Just in time for Valentines Day, this post is all about CHOCOLATE! As with most holidays, chocolate comes with the territory during this fiercely loved and hated time of the year. We get bombarded at every turn – the office break room, your child’s class party, the endless aisles of pink and red candies at the grocery store, and of course, from your sweetie.
Hold up…I know what you’re thinking! “Here she goes. She’s going to give us all these strategies for avoiding chocolate and eating healthier items like kale.” But you’re wrong! I say, there’s room for a little chocolate in our diet (in moderation of course), but here are a couple of suggestions for making the best choice for your Valentines Day indulgence.
Choose Dark Chocolate
Believe it or not, chocolate contains some of the same health benefits as vegetables! (YES!!!) Flavonoids, which act as antioxidants, protect the body from aging caused by cell-damaging free radicals. Dark chocolate contains a large number of antioxidants (Nearly eight times the number found in strawberries!). Flavonoids also help relax blood pressure through the production of nitric oxide, and balance certain hormones in the body.
And here’s some good news for the ladies: Nibbling a little dark chocolate a few times a month could protect women from heart failure down the road, according to a recent study from Harvard Medical School (Unfortunately, gorging out can erase all the benefits!). The chocolate-eating habits of 31,823 women ages 38 to 83 were monitored over a nine-year period and the results showed that women who ate up to three one-ounce servings of dark chocolate a month had a 32% lower risk of developing heart failure compared to women who ate little or none. Women who ate one or more servings a week showed no benefits to their hearts, and risk actually increased in women who consumed three to six weekly servings.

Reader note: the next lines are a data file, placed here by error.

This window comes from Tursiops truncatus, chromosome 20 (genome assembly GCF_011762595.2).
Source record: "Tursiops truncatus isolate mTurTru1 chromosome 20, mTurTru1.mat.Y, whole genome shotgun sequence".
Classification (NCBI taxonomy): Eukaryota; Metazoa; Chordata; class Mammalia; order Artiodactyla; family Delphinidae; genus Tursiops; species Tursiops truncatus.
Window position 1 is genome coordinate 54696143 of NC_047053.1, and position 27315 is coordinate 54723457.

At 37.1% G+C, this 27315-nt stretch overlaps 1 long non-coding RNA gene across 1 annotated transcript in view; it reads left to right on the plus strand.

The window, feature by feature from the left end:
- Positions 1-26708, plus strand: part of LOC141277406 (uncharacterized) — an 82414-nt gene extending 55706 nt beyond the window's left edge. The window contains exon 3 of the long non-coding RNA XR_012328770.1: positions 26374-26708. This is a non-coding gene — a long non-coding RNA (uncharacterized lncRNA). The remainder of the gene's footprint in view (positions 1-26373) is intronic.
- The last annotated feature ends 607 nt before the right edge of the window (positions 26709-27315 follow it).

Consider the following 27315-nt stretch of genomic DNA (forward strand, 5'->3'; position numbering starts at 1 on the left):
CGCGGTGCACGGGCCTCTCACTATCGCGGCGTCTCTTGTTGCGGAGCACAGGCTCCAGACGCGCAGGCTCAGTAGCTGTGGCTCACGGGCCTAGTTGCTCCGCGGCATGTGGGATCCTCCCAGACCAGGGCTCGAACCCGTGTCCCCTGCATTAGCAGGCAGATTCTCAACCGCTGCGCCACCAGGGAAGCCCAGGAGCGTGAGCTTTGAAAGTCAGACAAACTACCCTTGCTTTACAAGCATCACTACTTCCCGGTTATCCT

The chocolate with the greatest benefits in this study was high-quality without a lot of added sugar. The higher the cocoa content, the more protection the chocolate gave. Studies also show eating dark chocolate in small doses helps to decrease high blood pressure and high cholesterol.
I like to buy high-quality dark chocolate and put it in the freezer, so I have it on hand when my nightly sweet tooth kicks in. If it’s frozen it takes me longer to eat and enjoy, and I feel more satisfied with a small amount.
Choose Fair Trade Certified Chocolate
Chocolate manufacturers get their cocoa from a limited number of places around the world. About 70% of commercial chocolate is produced from cocoa beans grown in the Ivory Coast, Nigeria and Cameroon, where child slave trafficking is common. Even in places where child slave labor is not used, cocoa farmers are impoverished and environmental degradation is rampant. If you want to ensure that your Valentine’s chocolate comes from a place where people are paid a living wage and where it’s environmentally sustainable, check out this list of Fair Trade chocolate manufacturers.
One final word about consuming chocolate. When we’re eating balanced meals the majority of the time, we’re much better able to handle a little chocolate consumption without it sending us on a sugar roller coaster. The whole reason I try to eat healthy is so I can afford little splurges from time to time!
So Happy Valentines Day to all you chocolate lovers out there! Have a wonderful weekend.
Forget love – I’d rather fall in chocolate!!!